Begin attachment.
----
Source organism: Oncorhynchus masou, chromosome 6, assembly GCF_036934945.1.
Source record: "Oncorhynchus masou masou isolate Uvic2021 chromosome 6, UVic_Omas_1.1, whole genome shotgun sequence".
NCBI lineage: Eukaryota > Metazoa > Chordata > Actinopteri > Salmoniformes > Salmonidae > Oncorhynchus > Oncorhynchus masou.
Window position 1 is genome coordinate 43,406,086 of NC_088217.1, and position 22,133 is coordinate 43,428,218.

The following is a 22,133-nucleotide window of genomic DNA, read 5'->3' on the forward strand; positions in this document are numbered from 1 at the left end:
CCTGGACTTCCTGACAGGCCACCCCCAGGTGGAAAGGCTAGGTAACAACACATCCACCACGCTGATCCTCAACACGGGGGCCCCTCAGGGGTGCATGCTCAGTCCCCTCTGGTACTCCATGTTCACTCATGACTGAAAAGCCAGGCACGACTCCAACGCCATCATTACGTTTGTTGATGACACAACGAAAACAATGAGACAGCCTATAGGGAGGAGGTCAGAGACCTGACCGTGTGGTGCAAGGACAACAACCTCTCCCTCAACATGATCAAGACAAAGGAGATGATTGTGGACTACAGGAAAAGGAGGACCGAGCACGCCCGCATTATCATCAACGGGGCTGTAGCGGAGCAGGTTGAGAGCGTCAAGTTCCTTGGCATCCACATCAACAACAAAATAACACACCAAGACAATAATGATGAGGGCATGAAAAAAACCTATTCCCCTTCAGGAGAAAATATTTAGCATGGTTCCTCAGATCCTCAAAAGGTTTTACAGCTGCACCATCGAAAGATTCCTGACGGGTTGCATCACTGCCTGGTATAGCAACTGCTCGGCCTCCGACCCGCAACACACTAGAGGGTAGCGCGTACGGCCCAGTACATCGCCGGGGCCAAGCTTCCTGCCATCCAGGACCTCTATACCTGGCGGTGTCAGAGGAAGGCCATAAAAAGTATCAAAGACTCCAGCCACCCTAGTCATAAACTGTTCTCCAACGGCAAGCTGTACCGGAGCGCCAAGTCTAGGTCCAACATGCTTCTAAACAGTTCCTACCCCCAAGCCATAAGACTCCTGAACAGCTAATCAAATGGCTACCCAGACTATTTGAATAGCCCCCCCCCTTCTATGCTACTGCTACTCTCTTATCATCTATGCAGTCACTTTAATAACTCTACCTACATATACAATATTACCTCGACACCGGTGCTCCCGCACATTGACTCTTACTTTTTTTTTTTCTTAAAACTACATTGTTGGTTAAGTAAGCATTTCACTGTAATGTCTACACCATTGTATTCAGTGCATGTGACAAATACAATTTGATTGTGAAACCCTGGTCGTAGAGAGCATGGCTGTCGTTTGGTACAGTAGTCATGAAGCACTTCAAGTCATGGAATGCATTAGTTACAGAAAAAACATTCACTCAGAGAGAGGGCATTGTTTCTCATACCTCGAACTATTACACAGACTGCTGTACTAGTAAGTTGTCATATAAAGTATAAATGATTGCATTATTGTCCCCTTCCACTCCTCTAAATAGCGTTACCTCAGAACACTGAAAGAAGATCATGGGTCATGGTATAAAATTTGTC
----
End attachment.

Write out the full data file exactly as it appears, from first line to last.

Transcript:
Source organism: Oncorhynchus masou, chromosome 6, assembly GCF_036934945.1.
Source record: "Oncorhynchus masou masou isolate Uvic2021 chromosome 6, UVic_Omas_1.1, whole genome shotgun sequence".
NCBI lineage: Eukaryota > Metazoa > Chordata > Actinopteri > Salmoniformes > Salmonidae > Oncorhynchus > Oncorhynchus masou.
Window position 1 is genome coordinate 43,406,086 of NC_088217.1, and position 22,133 is coordinate 43,428,218.

The following is a 22,133-nucleotide window of genomic DNA, read 5'->3' on the forward strand; positions in this document are numbered from 1 at the left end:
CCTGGACTTCCTGACAGGCCACCCCCAGGTGGAAAGGCTAGGTAACAACACATCCACCACGCTGATCCTCAACACGGGGGCCCCTCAGGGGTGCATGCTCAGTCCCCTCTGGTACTCCATGTTCACTCATGACTGAAAAGCCAGGCACGACTCCAACGCCATCATTACGTTTGTTGATGACACAACGAAAACAATGAGACAGCCTATAGGGAGGAGGTCAGAGACCTGACCGTGTGGTGCAAGGACAACAACCTCTCCCTCAACATGATCAAGACAAAGGAGATGATTGTGGACTACAGGAAAAGGAGGACCGAGCACGCCCGCATTATCATCAACGGGGCTGTAGCGGAGCAGGTTGAGAGCGTCAAGTTCCTTGGCATCCACATCAACAACAAAATAACACACCAAGACAATAATGATGAGGGCATGAAAAAAACCTATTCCCCTTCAGGAGAAAATATTTAGCATGGTTCCTCAGATCCTCAAAAGGTTTTACAGCTGCACCATCGAAAGATTCCTGACGGGTTGCATCACTGCCTGGTATAGCAACTGCTCGGCCTCCGACCCGCAACACACTAGAGGGTAGCGCGTACGGCCCAGTACATCGCCGGGGCCAAGCTTCCTGCCATCCAGGACCTCTATACCTGGCGGTGTCAGAGGAAGGCCATAAAAAGTATCAAAGACTCCAGCCACCCTAGTCATAAACTGTTCTCCAACGGCAAGCTGTACCGGAGCGCCAAGTCTAGGTCCAACATGCTTCTAAACAGTTCCTACCCCCAAGCCATAAGACTCCTGAACAGCTAATCAAATGGCTACCCAGACTATTTGAATAGCCCCCCCCCTTCTATGCTACTGCTACTCTCTTATCATCTATGCAGTCACTTTAATAACTCTACCTACATATACAATATTACCTCGACACCGGTGCTCCCGCACATTGACTCTTACTTTTTTTTTTTCTTAAAACTACATTGTTGGTTAAGTAAGCATTTCACTGTAATGTCTACACCATTGTATTCAGTGCATGTGACAAATACAATTTGATTGTGAAACCCTGGTCGTAGAGAGCATGGCTGTCGTTTGGTACAGTAGTCATGAAGCACTTCAAGTCATGGAATGCATTAGTTACAGAAAAAACATTCACTCAGAGAGAGGGCATTGTTTCTCATACCTCGAACTATTACACAGACTGCTGTACTAGTAAGTTGTCATATAAAGTATAAATGATTGCATTATTGTCCCCTTCCACTCCTCTAAATAGCGTTACCTCAGAACACTGAAAGAAGATCATGGGTCATGGTATAAAATTTGTC